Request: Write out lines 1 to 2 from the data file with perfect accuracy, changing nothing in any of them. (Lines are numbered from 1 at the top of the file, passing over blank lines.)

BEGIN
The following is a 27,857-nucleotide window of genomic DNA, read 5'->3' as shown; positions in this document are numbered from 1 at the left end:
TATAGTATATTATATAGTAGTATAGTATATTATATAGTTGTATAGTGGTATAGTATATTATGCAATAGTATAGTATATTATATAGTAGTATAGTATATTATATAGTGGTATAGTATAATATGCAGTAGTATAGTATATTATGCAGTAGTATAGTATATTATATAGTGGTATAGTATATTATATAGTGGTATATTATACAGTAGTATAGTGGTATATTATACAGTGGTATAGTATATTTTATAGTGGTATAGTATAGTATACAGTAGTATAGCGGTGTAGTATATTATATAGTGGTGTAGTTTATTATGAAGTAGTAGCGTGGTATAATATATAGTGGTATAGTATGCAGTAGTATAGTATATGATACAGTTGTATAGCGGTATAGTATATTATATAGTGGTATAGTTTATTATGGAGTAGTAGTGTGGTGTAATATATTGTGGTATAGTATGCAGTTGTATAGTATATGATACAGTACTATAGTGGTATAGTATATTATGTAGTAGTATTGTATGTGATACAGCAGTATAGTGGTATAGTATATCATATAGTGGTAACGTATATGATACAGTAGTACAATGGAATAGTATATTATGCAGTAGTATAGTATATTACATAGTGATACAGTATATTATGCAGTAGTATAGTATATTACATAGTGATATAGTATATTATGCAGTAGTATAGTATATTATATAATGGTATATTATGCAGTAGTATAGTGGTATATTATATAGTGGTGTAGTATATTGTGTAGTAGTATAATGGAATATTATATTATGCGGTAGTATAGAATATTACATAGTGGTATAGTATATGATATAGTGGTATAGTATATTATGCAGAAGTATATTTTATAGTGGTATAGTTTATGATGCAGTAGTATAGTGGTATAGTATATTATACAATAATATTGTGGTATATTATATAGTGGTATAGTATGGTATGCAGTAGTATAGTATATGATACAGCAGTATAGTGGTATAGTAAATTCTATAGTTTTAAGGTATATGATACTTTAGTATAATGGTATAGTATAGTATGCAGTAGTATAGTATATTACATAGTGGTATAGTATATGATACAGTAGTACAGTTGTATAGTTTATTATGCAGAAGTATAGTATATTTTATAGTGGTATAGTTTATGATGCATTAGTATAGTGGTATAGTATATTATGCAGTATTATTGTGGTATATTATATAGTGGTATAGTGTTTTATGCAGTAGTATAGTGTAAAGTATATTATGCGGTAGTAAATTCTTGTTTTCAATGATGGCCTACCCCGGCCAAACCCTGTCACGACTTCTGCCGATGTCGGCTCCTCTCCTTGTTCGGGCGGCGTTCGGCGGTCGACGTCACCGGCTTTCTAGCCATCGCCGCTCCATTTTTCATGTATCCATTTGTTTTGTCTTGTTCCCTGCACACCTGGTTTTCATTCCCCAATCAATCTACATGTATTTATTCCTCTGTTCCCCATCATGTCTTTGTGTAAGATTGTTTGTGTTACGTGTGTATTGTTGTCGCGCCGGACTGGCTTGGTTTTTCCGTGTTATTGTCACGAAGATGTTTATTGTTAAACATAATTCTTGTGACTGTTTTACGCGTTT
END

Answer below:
The following is a 27,857-nucleotide window of genomic DNA, read 5'->3' as shown; positions in this document are numbered from 1 at the left end:
TATAGTATATTATATAGTAGTATAGTATATTATATAGTTGTATAGTGGTATAGTATATTATGCAATAGTATAGTATATTATATAGTAGTATAGTATATTATATAGTGGTATAGTATAATATGCAGTAGTATAGTATATTATGCAGTAGTATAGTATATTATATAGTGGTATAGTATATTATATAGTGGTATATTATACAGTAGTATAGTGGTATATTATACAGTGGTATAGTATATTTTATAGTGGTATAGTATAGTATACAGTAGTATAGCGGTGTAGTATATTATATAGTGGTGTAGTTTATTATGAAGTAGTAGCGTGGTATAATATATAGTGGTATAGTATGCAGTAGTATAGTATATGATACAGTTGTATAGCGGTATAGTATATTATATAGTGGTATAGTTTATTATGGAGTAGTAGTGTGGTGTAATATATTGTGGTATAGTATGCAGTTGTATAGTATATGATACAGTACTATAGTGGTATAGTATATTATGTAGTAGTATTGTATGTGATACAGCAGTATAGTGGTATAGTATATCATATAGTGGTAACGTATATGATACAGTAGTACAATGGAATAGTATATTATGCAGTAGTATAGTATATTACATAGTGATACAGTATATTATGCAGTAGTATAGTATATTACATAGTGATATAGTATATTATGCAGTAGTATAGTATATTATATAATGGTATATTATGCAGTAGTATAGTGGTATATTATATAGTGGTGTAGTATATTGTGTAGTAGTATAATGGAATATTATATTATGCGGTAGTATAGAATATTACATAGTGGTATAGTATATGATATAGTGGTATAGTATATTATGCAGAAGTATATTTTATAGTGGTATAGTTTATGATGCAGTAGTATAGTGGTATAGTATATTATACAATAATATTGTGGTATATTATATAGTGGTATAGTATGGTATGCAGTAGTATAGTATATGATACAGCAGTATAGTGGTATAGTAAATTCTATAGTTTTAAGGTATATGATACTTTAGTATAATGGTATAGTATAGTATGCAGTAGTATAGTATATTACATAGTGGTATAGTATATGATACAGTAGTACAGTTGTATAGTTTATTATGCAGAAGTATAGTATATTTTATAGTGGTATAGTTTATGATGCATTAGTATAGTGGTATAGTATATTATGCAGTATTATTGTGGTATATTATATAGTGGTATAGTGTTTTATGCAGTAGTATAGTGTAAAGTATATTATGCGGTAGTAAATTCTTGTTTTCAATGATGGCCTACCCCGGCCAAACCCTGTCACGACTTCTGCCGATGTCGGCTCCTCTCCTTGTTCGGGCGGCGTTCGGCGGTCGACGTCACCGGCTTTCTAGCCATCGCCGCTCCATTTTTCATGTATCCATTTGTTTTGTCTTGTTCCCTGCACACCTGGTTTTCATTCCCCAATCAATCTACATGTATTTATTCCTCTGTTCCCCATCATGTCTTTGTGTAAGATTGTTTGTGTTACGTGTGTATTGTTGTCGCGCCGGACTGGCTTGGTTTTTCCGTGTTATTGTCACGAAGATGTTTATTGTTAAACATAATTCTTGTGACTGTTTTACGCGTTT